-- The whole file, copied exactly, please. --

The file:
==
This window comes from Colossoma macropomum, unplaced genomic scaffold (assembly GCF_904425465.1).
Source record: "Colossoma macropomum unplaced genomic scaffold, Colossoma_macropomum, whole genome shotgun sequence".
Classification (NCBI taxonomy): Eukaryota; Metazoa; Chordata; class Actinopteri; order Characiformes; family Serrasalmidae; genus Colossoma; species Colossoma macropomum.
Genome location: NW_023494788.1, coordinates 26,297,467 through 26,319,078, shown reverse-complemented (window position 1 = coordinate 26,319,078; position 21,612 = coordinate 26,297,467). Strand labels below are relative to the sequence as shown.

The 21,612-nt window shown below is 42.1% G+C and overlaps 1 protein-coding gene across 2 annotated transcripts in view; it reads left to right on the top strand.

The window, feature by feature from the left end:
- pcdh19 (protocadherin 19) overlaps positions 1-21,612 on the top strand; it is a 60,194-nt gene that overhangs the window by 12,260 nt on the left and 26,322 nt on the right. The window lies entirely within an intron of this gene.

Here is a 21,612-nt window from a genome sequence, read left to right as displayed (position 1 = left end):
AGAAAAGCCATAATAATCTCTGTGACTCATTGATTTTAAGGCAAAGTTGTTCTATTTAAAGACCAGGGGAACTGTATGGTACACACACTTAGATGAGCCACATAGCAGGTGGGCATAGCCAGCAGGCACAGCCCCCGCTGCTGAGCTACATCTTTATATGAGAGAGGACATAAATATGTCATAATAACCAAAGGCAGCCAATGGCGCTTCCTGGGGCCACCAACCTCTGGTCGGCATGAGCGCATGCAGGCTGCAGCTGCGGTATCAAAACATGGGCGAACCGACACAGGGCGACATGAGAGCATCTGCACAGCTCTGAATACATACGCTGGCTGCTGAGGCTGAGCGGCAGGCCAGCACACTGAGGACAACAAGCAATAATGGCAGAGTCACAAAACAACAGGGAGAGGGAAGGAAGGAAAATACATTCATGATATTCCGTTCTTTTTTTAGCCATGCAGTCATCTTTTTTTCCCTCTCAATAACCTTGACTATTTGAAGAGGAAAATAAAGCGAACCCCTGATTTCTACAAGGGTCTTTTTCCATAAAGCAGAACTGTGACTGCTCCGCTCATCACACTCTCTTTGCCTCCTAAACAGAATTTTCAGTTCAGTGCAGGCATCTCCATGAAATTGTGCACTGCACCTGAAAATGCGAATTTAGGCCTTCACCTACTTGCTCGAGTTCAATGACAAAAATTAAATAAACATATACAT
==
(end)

This window comes from Colossoma macropomum, unplaced genomic scaffold (assembly GCF_904425465.1).
Source record: "Colossoma macropomum unplaced genomic scaffold, Colossoma_macropomum, whole genome shotgun sequence".
Classification (NCBI taxonomy): Eukaryota; Metazoa; Chordata; class Actinopteri; order Characiformes; family Serrasalmidae; genus Colossoma; species Colossoma macropomum.
Genome location: NW_023494788.1, coordinates 26,297,467 through 26,319,078, shown reverse-complemented (window position 1 = coordinate 26,319,078; position 21,612 = coordinate 26,297,467). Strand labels below are relative to the sequence as shown.

The 21,612-nt window shown below is 42.1% G+C and overlaps 1 protein-coding gene across 2 annotated transcripts in view; it reads left to right on the top strand.

The window, feature by feature from the left end:
- pcdh19 (protocadherin 19) overlaps positions 1-21,612 on the top strand; it is a 60,194-nt gene that overhangs the window by 12,260 nt on the left and 26,322 nt on the right. The window lies entirely within an intron of this gene.

Here is a 21,612-nt window from a genome sequence, read left to right as displayed (position 1 = left end):
AGAAAAGCCATAATAATCTCTGTGACTCATTGATTTTAAGGCAAAGTTGTTCTATTTAAAGACCAGGGGAACTGTATGGTACACACACTTAGATGAGCCACATAGCAGGTGGGCATAGCCAGCAGGCACAGCCCCCGCTGCTGAGCTACATCTTTATATGAGAGAGGACATAAATATGTCATAATAACCAAAGGCAGCCAATGGCGCTTCCTGGGGCCACCAACCTCTGGTCGGCATGAGCGCATGCAGGCTGCAGCTGCGGTATCAAAACATGGGCGAACCGACACAGGGCGACATGAGAGCATCTGCACAGCTCTGAATACATACGCTGGCTGCTGAGGCTGAGCGGCAGGCCAGCACACTGAGGACAACAAGCAATAATGGCAGAGTCACAAAACAACAGGGAGAGGGAAGGAAGGAAAATACATTCATGATATTCCGTTCTTTTTTTAGCCATGCAGTCATCTTTTTTTCCCTCTCAATAACCTTGACTATTTGAAGAGGAAAATAAAGCGAACCCCTGATTTCTACAAGGGTCTTTTTCCATAAAGCAGAACTGTGACTGCTCCGCTCATCACACTCTCTTTGCCTCCTAAACAGAATTTTCAGTTCAGTGCAGGCATCTCCATGAAATTGTGCACTGCACCTGAAAATGCGAATTTAGGCCTTCACCTACTTGCTCGAGTTCAATGACAAAAATTAAATAAACATATACAT